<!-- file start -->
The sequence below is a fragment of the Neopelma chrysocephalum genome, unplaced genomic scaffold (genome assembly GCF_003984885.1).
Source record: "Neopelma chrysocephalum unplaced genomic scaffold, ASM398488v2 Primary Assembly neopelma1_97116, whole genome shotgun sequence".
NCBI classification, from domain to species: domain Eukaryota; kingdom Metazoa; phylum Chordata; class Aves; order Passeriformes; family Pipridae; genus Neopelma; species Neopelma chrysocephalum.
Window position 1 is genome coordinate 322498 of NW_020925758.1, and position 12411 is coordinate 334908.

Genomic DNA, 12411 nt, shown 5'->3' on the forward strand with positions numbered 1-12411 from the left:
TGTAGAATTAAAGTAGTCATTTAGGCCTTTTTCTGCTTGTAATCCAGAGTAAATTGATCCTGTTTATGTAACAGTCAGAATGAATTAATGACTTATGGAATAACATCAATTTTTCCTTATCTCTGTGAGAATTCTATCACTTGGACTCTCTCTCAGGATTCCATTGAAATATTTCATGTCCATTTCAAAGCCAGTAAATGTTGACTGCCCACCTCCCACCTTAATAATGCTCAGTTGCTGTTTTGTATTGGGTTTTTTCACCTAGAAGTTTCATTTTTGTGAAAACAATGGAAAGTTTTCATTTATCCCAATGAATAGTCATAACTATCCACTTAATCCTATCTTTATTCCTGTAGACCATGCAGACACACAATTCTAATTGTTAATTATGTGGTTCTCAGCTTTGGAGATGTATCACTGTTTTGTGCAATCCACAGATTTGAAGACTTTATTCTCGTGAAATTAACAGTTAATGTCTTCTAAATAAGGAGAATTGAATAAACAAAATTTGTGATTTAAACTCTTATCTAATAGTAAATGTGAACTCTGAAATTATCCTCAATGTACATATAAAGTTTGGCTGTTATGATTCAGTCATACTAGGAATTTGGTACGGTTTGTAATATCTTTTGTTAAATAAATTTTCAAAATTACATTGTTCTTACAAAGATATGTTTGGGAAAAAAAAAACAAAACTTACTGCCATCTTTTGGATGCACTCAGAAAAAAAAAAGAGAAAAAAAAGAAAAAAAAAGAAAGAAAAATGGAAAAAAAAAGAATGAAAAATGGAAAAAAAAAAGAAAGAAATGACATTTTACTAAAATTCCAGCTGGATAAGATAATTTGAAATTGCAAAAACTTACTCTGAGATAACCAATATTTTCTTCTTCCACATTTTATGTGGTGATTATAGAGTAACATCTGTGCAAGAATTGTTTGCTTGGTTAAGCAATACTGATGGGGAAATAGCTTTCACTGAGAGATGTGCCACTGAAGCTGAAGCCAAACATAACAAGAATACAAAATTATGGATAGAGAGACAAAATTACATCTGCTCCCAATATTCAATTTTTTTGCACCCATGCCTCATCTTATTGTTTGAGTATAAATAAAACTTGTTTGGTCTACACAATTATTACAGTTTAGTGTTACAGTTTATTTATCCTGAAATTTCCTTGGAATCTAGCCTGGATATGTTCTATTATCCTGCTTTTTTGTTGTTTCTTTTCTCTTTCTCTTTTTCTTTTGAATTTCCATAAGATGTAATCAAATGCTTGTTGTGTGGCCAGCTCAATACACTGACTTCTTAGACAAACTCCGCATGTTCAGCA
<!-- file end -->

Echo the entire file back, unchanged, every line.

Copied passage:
The sequence below is a fragment of the Neopelma chrysocephalum genome, unplaced genomic scaffold (genome assembly GCF_003984885.1).
Source record: "Neopelma chrysocephalum unplaced genomic scaffold, ASM398488v2 Primary Assembly neopelma1_97116, whole genome shotgun sequence".
NCBI classification, from domain to species: domain Eukaryota; kingdom Metazoa; phylum Chordata; class Aves; order Passeriformes; family Pipridae; genus Neopelma; species Neopelma chrysocephalum.
Window position 1 is genome coordinate 322498 of NW_020925758.1, and position 12411 is coordinate 334908.

Genomic DNA, 12411 nt, shown 5'->3' on the forward strand with positions numbered 1-12411 from the left:
TGTAGAATTAAAGTAGTCATTTAGGCCTTTTTCTGCTTGTAATCCAGAGTAAATTGATCCTGTTTATGTAACAGTCAGAATGAATTAATGACTTATGGAATAACATCAATTTTTCCTTATCTCTGTGAGAATTCTATCACTTGGACTCTCTCTCAGGATTCCATTGAAATATTTCATGTCCATTTCAAAGCCAGTAAATGTTGACTGCCCACCTCCCACCTTAATAATGCTCAGTTGCTGTTTTGTATTGGGTTTTTTCACCTAGAAGTTTCATTTTTGTGAAAACAATGGAAAGTTTTCATTTATCCCAATGAATAGTCATAACTATCCACTTAATCCTATCTTTATTCCTGTAGACCATGCAGACACACAATTCTAATTGTTAATTATGTGGTTCTCAGCTTTGGAGATGTATCACTGTTTTGTGCAATCCACAGATTTGAAGACTTTATTCTCGTGAAATTAACAGTTAATGTCTTCTAAATAAGGAGAATTGAATAAACAAAATTTGTGATTTAAACTCTTATCTAATAGTAAATGTGAACTCTGAAATTATCCTCAATGTACATATAAAGTTTGGCTGTTATGATTCAGTCATACTAGGAATTTGGTACGGTTTGTAATATCTTTTGTTAAATAAATTTTCAAAATTACATTGTTCTTACAAAGATATGTTTGGGAAAAAAAAAACAAAACTTACTGCCATCTTTTGGATGCACTCAGAAAAAAAAAAGAGAAAAAAAAGAAAAAAAAAGAAAGAAAAATGGAAAAAAAAAGAATGAAAAATGGAAAAAAAAAAGAAAGAAATGACATTTTACTAAAATTCCAGCTGGATAAGATAATTTGAAATTGCAAAAACTTACTCTGAGATAACCAATATTTTCTTCTTCCACATTTTATGTGGTGATTATAGAGTAACATCTGTGCAAGAATTGTTTGCTTGGTTAAGCAATACTGATGGGGAAATAGCTTTCACTGAGAGATGTGCCACTGAAGCTGAAGCCAAACATAACAAGAATACAAAATTATGGATAGAGAGACAAAATTACATCTGCTCCCAATATTCAATTTTTTTGCACCCATGCCTCATCTTATTGTTTGAGTATAAATAAAACTTGTTTGGTCTACACAATTATTACAGTTTAGTGTTACAGTTTATTTATCCTGAAATTTCCTTGGAATCTAGCCTGGATATGTTCTATTATCCTGCTTTTTTGTTGTTTCTTTTCTCTTTCTCTTTTTCTTTTGAATTTCCATAAGATGTAATCAAATGCTTGTTGTGTGGCCAGCTCAATACACTGACTTCTTAGACAAACTCCGCATGTTCAGCA